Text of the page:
Tracy and Bob Cassesse have lived at the house at 7 Sellner Place for a dozen years. “This is it for us, this is our home, and this is where I’ll someday retire,” Bob Cassesse said around 4:30 this afternoon as he hosed down his backyard: there was a bit of a sooty mess, charred bits of fencing, perhaps some molten plastic, though the pink flamingos had all survived.
If he will still be able to retire there, he has the men of Flagler County Fire Rescue’s Engine 92 to thank: they saved his house this afternoon.
Less than 45 minutes earlier, those men—with their considerably more powerful water hoses—were the only thing standing between the Cassesse’s house and a wall of flames that ended up consuming the entire adjoining lot. The fire had already begun to damage the house, penetrating the eaves.
“It actually charred the insulation in the eaves, so 30 seconds more and the fire would have been in the attic,” Flagler County Fire Rescue Captain Richard Bennett said at the scene not long after the fire was put out. “I don’t want to say we’d have lost it, but the fire would have been in the attic. It was a very, very good save. Guys did an awesome job.”
The closeness of the fire to the house was reminiscent of a similar hair-breadth’s save during the wildfires of 2011, also in Seminole Woods, where Palm Coast firefighters kept an empty lot’s flames from consuming a house on Sligo Mill Court.
Tracy had been in the bathroom adjacent to the empty lot this afternoon when she noticed something wrong. “I heard it. It sounded like fireworks going up that tree,” she said, pointing to a tree, now half charred, that was a couple of arms’ lengths from the house. “I’m just like, what? It’s not something you ever think you’re going to see in your life.”
“I was at work,” Cassesse said of getting the frantic call from his wife. “She said she heard popping sounds, like somebody was setting off fireworks next to the house, then she looked out the bathroom window and noticed the tree was on fire. She came out here started spraying with the hose and called the fire department.
“They got here real quick,” he said. He was under the impression that the first engine on scene had been at a vehicle crash nearby, though Bennett said Engine 92 reported from its station at the Flagler County Airport. “I appreciate everything they do. I appreciate the fact that the house has minimal damage and they got here as quickly as they did,” Cassesse said. The firefighters had some soot on their feet when they went into the house, “but that’s petty compared to what could have been. I have three cats, they were hiding under the bed, my wife couldn’t get to them, so I’m glad the house was spared because she would have had a heck of a time.”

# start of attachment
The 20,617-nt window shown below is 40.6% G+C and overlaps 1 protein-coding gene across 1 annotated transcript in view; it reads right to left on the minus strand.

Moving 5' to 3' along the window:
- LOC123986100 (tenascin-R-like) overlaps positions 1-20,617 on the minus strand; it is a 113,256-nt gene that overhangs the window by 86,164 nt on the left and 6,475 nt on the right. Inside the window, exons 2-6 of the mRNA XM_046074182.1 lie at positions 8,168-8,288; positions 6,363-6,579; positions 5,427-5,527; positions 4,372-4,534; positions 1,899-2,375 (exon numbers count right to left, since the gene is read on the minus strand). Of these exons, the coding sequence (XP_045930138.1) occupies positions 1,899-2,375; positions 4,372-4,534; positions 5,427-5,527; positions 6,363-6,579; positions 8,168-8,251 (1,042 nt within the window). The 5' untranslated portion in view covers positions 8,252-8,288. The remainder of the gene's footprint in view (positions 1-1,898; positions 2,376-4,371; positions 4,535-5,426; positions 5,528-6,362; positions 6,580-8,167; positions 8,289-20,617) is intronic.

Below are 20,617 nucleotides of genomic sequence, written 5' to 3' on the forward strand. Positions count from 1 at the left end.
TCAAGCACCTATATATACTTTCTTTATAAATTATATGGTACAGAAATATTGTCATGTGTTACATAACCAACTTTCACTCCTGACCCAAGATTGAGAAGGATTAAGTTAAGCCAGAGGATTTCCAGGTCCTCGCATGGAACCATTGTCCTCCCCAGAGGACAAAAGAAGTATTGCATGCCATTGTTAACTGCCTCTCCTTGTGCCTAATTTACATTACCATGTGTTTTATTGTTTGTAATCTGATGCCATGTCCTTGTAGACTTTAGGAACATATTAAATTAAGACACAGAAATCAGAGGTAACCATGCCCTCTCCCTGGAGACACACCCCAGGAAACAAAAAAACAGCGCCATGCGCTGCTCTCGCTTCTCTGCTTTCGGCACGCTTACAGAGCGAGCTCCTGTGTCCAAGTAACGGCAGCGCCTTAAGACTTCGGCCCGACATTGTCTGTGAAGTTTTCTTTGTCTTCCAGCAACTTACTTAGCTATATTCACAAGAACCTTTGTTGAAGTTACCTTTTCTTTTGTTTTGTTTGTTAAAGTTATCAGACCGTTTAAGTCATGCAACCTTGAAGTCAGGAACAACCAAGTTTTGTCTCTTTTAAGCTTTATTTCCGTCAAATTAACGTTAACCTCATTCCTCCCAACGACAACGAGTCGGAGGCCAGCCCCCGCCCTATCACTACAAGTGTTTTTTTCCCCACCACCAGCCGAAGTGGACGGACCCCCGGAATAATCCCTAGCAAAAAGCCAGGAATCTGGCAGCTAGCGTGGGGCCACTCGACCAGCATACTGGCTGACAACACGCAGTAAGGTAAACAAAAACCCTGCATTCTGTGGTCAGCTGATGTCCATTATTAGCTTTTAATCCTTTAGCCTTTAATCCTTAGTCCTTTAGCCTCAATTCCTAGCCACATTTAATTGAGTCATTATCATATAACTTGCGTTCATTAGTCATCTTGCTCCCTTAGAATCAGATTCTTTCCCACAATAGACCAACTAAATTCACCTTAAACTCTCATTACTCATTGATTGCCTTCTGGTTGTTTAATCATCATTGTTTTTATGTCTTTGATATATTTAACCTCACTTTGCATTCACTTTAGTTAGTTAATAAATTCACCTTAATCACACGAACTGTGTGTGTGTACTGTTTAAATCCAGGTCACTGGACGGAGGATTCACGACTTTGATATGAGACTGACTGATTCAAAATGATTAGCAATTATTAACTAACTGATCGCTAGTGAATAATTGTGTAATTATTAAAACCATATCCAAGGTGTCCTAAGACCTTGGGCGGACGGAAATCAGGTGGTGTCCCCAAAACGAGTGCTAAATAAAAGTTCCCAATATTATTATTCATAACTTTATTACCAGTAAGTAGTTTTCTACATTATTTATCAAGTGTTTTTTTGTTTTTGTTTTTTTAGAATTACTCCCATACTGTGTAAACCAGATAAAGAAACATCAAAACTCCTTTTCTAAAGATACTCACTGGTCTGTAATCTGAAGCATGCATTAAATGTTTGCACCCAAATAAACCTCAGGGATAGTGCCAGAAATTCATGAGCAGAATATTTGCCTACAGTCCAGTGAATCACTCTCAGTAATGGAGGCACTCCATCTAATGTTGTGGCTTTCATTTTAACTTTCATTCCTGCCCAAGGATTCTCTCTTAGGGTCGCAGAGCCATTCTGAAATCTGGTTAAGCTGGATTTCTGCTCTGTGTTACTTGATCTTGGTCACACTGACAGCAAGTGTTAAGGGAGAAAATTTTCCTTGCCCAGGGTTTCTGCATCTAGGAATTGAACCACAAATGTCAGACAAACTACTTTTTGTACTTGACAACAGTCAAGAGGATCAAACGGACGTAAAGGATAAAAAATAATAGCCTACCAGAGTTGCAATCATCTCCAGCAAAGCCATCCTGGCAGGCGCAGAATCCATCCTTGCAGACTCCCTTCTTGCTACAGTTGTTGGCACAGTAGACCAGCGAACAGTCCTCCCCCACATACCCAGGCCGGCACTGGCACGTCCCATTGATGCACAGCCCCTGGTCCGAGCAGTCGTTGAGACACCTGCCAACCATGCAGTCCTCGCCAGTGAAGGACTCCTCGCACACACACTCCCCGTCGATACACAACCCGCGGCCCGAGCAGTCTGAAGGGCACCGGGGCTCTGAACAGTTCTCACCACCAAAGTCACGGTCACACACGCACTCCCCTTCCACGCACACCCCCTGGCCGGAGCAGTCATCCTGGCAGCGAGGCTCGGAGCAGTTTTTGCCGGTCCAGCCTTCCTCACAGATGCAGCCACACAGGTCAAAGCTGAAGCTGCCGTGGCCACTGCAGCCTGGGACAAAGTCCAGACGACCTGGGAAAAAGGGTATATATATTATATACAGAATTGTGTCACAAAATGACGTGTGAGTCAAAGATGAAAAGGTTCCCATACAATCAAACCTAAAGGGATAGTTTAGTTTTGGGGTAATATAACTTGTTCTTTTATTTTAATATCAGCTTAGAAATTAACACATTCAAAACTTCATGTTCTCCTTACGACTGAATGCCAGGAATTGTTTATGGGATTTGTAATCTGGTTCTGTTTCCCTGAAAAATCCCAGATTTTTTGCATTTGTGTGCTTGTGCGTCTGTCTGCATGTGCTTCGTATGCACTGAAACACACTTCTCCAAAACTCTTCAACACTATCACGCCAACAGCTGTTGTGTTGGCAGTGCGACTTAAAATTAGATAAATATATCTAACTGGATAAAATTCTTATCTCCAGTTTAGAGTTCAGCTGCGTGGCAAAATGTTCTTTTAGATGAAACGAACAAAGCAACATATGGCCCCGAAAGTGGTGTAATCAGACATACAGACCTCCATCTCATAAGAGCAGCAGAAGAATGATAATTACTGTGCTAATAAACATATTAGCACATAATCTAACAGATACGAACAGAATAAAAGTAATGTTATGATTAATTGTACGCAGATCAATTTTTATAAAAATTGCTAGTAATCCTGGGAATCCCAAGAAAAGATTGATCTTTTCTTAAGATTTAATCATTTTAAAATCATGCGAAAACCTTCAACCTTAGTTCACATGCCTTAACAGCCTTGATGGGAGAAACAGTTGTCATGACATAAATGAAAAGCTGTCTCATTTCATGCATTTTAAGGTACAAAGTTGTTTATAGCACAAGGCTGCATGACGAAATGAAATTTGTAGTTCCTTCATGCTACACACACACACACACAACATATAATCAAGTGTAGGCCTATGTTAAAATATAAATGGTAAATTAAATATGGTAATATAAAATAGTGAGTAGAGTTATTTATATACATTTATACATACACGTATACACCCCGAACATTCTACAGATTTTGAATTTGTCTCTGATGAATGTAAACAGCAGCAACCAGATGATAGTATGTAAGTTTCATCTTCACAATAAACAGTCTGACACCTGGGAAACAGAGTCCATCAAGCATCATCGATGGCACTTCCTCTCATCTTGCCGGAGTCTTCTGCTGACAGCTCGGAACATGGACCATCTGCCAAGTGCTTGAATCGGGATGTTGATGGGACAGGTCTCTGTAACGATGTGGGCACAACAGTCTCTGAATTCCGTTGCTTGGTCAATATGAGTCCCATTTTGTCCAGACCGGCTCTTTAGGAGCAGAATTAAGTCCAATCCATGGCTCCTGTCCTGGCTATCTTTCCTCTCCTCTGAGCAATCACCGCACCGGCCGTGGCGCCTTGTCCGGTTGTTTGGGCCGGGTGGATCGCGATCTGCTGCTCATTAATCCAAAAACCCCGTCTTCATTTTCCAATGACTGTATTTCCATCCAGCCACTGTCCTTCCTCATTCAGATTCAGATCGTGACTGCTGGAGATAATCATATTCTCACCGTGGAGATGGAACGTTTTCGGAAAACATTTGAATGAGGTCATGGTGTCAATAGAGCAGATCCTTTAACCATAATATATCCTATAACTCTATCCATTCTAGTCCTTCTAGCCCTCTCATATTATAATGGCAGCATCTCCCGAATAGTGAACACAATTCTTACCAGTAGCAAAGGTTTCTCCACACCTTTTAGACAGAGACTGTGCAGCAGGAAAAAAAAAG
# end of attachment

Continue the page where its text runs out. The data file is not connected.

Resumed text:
The lot next to the house was fully engulfed in flames when the firefighters got there. It would turn out to be a 20,000 square foot fire. “Really couldn’t see the house too well when we got on scene,” Bennett said. “Engine-92 crew got here, went into the woods, this fence right here dropped, fire was actively in the eaves of that house right there. They were able to knock it down to gain access into the house.”
Engine 92, Engine 16, the Palm Coast Fire Department’s Engine 25, Fire Flight and the Palm Coast Fire Police were all on scene, along with Engine 21.
“Flames were laying down pretty much on the house when we got here, you couldn’t see the house for the flames,” he said. “They got between the house and the fire. It was just the water protecting them from the flames. Probably was virtually no space between them.”
Fire Flight, the county’s emergency helicopter, circled above but never dropped its water bucket as the fire zone became too congested with men fighting the fire. “The guys did awesome. The guys were amazing. It’s very good,” Bennett said.
But they weren’t done. About 45 minutes after they’d arrived at the scene, a couple of firefighters noticed smoke rising from the woods across the street, from the area of Sergeant Court. Immediately several trucks moved there and put out flames in a flower bed, at 29 Sergeant Court. “I don’t know that for a fact but more than likely embers traveled over there, landed and caught on fire over there,” Bennett said. “The crews were able to get over there quick enough. That was also Engine 92 as well.”
There’s been little rain, plenty of heat, and lots are turning to tinder.
“We’re not out of fire season by any means, fire season is still here, still strong,” Bennett said. “The wind today, it pushed this thing real hard, real fast. Anything that starts right now today in this wind and these fire conditions, it’s going to move fast. We’re still super dry and it’s still dangerous out there.”
Note: At 8 p.m. firefighters were called back to the same street for another brush fire that fire officials were terming suspicious.